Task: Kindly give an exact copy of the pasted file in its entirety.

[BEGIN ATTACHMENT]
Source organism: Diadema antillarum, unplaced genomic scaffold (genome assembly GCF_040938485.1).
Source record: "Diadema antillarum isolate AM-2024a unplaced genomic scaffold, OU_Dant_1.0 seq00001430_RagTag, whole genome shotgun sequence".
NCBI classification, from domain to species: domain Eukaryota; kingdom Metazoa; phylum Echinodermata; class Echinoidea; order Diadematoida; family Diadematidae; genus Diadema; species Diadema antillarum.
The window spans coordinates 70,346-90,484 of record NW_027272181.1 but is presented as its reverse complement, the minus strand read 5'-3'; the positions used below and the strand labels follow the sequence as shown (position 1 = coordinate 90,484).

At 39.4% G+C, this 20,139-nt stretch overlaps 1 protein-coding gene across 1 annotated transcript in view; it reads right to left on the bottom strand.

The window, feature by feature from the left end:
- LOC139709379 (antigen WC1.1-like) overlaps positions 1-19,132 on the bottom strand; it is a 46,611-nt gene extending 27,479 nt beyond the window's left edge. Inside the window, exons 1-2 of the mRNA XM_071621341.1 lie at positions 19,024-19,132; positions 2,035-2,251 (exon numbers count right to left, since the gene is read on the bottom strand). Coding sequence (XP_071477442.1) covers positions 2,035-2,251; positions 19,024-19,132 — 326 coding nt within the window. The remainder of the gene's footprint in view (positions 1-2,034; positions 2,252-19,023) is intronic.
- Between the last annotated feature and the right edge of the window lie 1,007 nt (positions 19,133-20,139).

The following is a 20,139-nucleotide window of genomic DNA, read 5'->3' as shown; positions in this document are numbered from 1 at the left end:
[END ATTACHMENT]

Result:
Source organism: Diadema antillarum, unplaced genomic scaffold (genome assembly GCF_040938485.1).
Source record: "Diadema antillarum isolate AM-2024a unplaced genomic scaffold, OU_Dant_1.0 seq00001430_RagTag, whole genome shotgun sequence".
NCBI classification, from domain to species: domain Eukaryota; kingdom Metazoa; phylum Echinodermata; class Echinoidea; order Diadematoida; family Diadematidae; genus Diadema; species Diadema antillarum.
The window spans coordinates 70,346-90,484 of record NW_027272181.1 but is presented as its reverse complement, the minus strand read 5'-3'; the positions used below and the strand labels follow the sequence as shown (position 1 = coordinate 90,484).

At 39.4% G+C, this 20,139-nt stretch overlaps 1 protein-coding gene across 1 annotated transcript in view; it reads right to left on the bottom strand.

The window, feature by feature from the left end:
- LOC139709379 (antigen WC1.1-like) overlaps positions 1-19,132 on the bottom strand; it is a 46,611-nt gene extending 27,479 nt beyond the window's left edge. Inside the window, exons 1-2 of the mRNA XM_071621341.1 lie at positions 19,024-19,132; positions 2,035-2,251 (exon numbers count right to left, since the gene is read on the bottom strand). Coding sequence (XP_071477442.1) covers positions 2,035-2,251; positions 19,024-19,132 — 326 coding nt within the window. The remainder of the gene's footprint in view (positions 1-2,034; positions 2,252-19,023) is intronic.
- Between the last annotated feature and the right edge of the window lie 1,007 nt (positions 19,133-20,139).

The following is a 20,139-nucleotide window of genomic DNA, read 5'->3' as shown; positions in this document are numbered from 1 at the left end: